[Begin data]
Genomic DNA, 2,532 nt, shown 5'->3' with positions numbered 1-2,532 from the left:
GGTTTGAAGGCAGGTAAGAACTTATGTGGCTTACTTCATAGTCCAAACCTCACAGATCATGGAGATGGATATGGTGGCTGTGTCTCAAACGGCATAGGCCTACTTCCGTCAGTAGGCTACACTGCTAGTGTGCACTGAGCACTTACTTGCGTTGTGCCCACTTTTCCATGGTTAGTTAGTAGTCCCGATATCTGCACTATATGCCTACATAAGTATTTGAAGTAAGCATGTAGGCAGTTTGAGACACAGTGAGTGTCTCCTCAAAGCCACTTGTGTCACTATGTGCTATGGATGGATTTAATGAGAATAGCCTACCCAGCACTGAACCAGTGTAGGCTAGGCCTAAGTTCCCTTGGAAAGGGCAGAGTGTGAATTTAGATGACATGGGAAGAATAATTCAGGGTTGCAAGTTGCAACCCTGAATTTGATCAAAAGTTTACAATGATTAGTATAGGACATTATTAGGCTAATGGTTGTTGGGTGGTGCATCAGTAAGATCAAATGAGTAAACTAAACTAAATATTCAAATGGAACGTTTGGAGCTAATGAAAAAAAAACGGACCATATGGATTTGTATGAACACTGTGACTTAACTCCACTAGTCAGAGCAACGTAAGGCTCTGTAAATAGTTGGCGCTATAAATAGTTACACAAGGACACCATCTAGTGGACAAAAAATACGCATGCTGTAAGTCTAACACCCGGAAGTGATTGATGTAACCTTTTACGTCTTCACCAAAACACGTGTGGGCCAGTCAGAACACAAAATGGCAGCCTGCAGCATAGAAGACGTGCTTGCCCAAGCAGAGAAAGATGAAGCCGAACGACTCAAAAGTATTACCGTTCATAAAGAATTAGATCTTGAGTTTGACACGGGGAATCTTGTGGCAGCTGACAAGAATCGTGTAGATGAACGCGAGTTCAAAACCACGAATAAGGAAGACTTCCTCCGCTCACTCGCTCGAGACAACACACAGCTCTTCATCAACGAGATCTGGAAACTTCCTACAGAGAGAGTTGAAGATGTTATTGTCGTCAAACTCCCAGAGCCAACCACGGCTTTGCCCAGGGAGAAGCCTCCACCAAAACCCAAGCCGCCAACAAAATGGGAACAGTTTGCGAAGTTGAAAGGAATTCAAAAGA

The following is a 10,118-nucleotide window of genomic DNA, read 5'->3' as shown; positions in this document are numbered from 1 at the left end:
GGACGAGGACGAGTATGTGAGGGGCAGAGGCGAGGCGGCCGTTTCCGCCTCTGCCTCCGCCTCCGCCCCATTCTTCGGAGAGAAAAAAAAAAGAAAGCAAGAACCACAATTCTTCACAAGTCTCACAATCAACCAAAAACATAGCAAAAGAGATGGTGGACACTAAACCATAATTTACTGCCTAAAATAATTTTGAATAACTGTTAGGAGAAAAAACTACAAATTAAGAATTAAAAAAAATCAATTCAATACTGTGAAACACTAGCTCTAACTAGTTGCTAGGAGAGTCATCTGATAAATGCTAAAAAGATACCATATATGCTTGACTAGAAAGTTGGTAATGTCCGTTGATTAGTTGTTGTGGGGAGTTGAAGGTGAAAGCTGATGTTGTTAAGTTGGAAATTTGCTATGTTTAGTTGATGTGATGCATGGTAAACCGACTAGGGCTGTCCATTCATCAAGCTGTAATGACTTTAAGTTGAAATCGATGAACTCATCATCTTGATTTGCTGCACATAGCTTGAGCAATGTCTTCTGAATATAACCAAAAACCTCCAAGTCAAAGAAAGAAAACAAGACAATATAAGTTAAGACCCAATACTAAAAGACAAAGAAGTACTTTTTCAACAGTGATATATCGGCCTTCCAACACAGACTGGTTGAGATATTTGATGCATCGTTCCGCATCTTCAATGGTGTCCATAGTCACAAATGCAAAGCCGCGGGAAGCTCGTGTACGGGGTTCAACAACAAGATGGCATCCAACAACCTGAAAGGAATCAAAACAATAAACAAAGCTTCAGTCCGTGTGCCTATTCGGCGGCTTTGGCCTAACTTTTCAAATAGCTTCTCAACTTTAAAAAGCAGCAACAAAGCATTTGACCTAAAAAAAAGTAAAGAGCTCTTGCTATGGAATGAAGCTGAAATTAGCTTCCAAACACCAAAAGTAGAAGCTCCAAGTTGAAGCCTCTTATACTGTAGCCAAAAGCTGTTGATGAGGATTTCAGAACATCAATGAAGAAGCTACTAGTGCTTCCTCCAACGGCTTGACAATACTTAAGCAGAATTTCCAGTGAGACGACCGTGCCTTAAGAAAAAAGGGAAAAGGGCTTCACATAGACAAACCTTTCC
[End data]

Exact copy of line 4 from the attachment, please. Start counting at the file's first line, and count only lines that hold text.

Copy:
GGACGAGGACGAGTATGTGAGGGGCAGAGGCGAGGCGGCCGTTTCCGCCTCTGCCTCCGCCTCCGCCCCATTCTTCGGAGAGAAAAAAAAAAGAAAGCAAGAACCACAATTCTTCACAAGTCTCACAATCAACCAAAAACATAGCAAAAGAGATGGTGGACACTAAACCATAATTTACTGCCTAAAATAATTTTGAATAACTGTTAGGAGAAAAAACTACAAATTAAGAATTAAAAAAAATCAATTCAATACTGTGAAACACTAGCTCTAACTAGTTGCTAGGAGAGTCATCTGATAAATGCTAAAAAGATACCATATATGCTTGACTAGAAAGTTGGTAATGTCCGTTGATTAGTTGTTGTGGGGAGTTGAAGGTGAAAGCTGATGTTGTTAAGTTGGAAATTTGCTATGTTTAGTTGATGTGATGCATGGTAAACCGACTAGGGCTGTCCATTCATCAAGCTGTAATGACTTTAAGTTGAAATCGATGAACTCATCATCTTGATTTGCTGCACATAGCTTGAGCAATGTCTTCTGAATATAACCAAAAACCTCCAAGTCAAAGAAAGAAAACAAGACAATATAAGTTAAGACCCAATACTAAAAGACAAAGAAGTACTTTTTCAACAGTGATATATCGGCCTTCCAACACAGACTGGTTGAGATATTTGATGCATCGTTCCGCATCTTCAATGGTGTCCATAGTCACAAATGCAAAGCCGCGGGAAGCTCGTGTACGGGGTTCAACAACAAGATGGCATCCAACAACCTGAAAGGAATCAAAACAATAAACAAAGCTTCAGTCCGTGTGCCTATTCGGCGGCTTTGGCCTAACTTTTCAAATAGCTTCTCAACTTTAAAAAGCAGCAACAAAGCATTTGACCTAAAAAAAAGTAAAGAGCTCTTGCTATGGAATGAAGCTGAAATTAGCTTCCAAACACCAAAAGTAGAAGCTCCAAGTTGAAGCCTCTTATACTGTAGCCAAAAGCTGTTGATGAGGATTTCAGAACATCAATGAAGAAGCTACTAGTGCTTCCTCCAACGGCTTGACAATACTTAAGCAGAATTTCCAGTGAGACGACCGTGCCTTAAGAAAAAAGGGAAAAGGGCTTCACATAGACAAACCTTTCC